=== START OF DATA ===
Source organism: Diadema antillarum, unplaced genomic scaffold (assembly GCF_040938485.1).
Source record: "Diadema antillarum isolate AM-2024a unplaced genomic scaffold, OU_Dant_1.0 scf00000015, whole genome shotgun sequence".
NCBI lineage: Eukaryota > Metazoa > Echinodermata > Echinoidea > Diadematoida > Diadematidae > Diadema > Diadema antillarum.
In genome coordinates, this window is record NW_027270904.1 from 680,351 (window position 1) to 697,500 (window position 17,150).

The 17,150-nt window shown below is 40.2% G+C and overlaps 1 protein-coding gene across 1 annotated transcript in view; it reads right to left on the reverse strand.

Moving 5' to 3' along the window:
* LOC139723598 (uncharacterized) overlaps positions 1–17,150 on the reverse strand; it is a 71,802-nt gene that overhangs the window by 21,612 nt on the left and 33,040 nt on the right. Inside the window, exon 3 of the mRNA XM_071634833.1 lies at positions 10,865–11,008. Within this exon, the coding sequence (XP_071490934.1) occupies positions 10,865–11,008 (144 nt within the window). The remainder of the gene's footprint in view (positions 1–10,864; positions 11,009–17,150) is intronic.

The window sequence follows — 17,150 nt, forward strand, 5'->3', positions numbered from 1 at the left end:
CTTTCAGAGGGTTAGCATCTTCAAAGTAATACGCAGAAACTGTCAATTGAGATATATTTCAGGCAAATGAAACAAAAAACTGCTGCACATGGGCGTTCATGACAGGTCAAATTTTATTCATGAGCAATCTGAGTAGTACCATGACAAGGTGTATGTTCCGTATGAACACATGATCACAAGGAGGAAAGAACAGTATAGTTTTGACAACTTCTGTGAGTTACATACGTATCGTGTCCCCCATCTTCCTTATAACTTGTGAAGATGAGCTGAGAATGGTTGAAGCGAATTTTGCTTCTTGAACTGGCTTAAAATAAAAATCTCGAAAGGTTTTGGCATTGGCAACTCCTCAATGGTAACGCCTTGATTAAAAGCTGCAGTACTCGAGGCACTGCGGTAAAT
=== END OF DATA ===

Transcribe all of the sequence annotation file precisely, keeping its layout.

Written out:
Source organism: Diadema antillarum, unplaced genomic scaffold (assembly GCF_040938485.1).
Source record: "Diadema antillarum isolate AM-2024a unplaced genomic scaffold, OU_Dant_1.0 scf00000015, whole genome shotgun sequence".
NCBI lineage: Eukaryota > Metazoa > Echinodermata > Echinoidea > Diadematoida > Diadematidae > Diadema > Diadema antillarum.
In genome coordinates, this window is record NW_027270904.1 from 680,351 (window position 1) to 697,500 (window position 17,150).

The 17,150-nt window shown below is 40.2% G+C and overlaps 1 protein-coding gene across 1 annotated transcript in view; it reads right to left on the reverse strand.

Moving 5' to 3' along the window:
* LOC139723598 (uncharacterized) overlaps positions 1–17,150 on the reverse strand; it is a 71,802-nt gene that overhangs the window by 21,612 nt on the left and 33,040 nt on the right. Inside the window, exon 3 of the mRNA XM_071634833.1 lies at positions 10,865–11,008. Within this exon, the coding sequence (XP_071490934.1) occupies positions 10,865–11,008 (144 nt within the window). The remainder of the gene's footprint in view (positions 1–10,864; positions 11,009–17,150) is intronic.

The window sequence follows — 17,150 nt, forward strand, 5'->3', positions numbered from 1 at the left end:
CTTTCAGAGGGTTAGCATCTTCAAAGTAATACGCAGAAACTGTCAATTGAGATATATTTCAGGCAAATGAAACAAAAAACTGCTGCACATGGGCGTTCATGACAGGTCAAATTTTATTCATGAGCAATCTGAGTAGTACCATGACAAGGTGTATGTTCCGTATGAACACATGATCACAAGGAGGAAAGAACAGTATAGTTTTGACAACTTCTGTGAGTTACATACGTATCGTGTCCCCCATCTTCCTTATAACTTGTGAAGATGAGCTGAGAATGGTTGAAGCGAATTTTGCTTCTTGAACTGGCTTAAAATAAAAATCTCGAAAGGTTTTGGCATTGGCAACTCCTCAATGGTAACGCCTTGATTAAAAGCTGCAGTACTCGAGGCACTGCGGTAAAT